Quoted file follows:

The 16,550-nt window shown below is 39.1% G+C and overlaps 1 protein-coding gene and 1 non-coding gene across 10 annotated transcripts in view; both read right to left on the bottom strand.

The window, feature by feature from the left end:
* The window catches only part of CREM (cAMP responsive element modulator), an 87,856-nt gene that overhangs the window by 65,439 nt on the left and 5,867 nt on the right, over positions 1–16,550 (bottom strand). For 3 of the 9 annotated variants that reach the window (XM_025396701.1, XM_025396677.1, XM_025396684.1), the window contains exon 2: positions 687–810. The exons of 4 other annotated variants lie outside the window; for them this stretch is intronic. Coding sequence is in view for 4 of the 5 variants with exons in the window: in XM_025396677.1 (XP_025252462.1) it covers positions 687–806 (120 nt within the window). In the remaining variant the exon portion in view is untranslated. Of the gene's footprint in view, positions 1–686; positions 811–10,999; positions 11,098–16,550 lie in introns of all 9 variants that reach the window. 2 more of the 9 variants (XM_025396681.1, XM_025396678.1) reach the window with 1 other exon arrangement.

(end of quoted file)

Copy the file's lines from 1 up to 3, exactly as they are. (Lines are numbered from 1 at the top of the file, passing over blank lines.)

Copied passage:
The 16,550-nt window shown below is 39.1% G+C and overlaps 1 protein-coding gene and 1 non-coding gene across 10 annotated transcripts in view; both read right to left on the bottom strand.

The window, feature by feature from the left end:
* The window catches only part of CREM (cAMP responsive element modulator), an 87,856-nt gene that overhangs the window by 65,439 nt on the left and 5,867 nt on the right, over positions 1–16,550 (bottom strand). For 3 of the 9 annotated variants that reach the window (XM_025396701.1, XM_025396677.1, XM_025396684.1), the window contains exon 2: positions 687–810. The exons of 4 other annotated variants lie outside the window; for them this stretch is intronic. Coding sequence is in view for 4 of the 5 variants with exons in the window: in XM_025396677.1 (XP_025252462.1) it covers positions 687–806 (120 nt within the window). In the remaining variant the exon portion in view is untranslated. Of the gene's footprint in view, positions 1–686; positions 811–10,999; positions 11,098–16,550 lie in introns of all 9 variants that reach the window. 2 more of the 9 variants (XM_025396681.1, XM_025396678.1) reach the window with 1 other exon arrangement.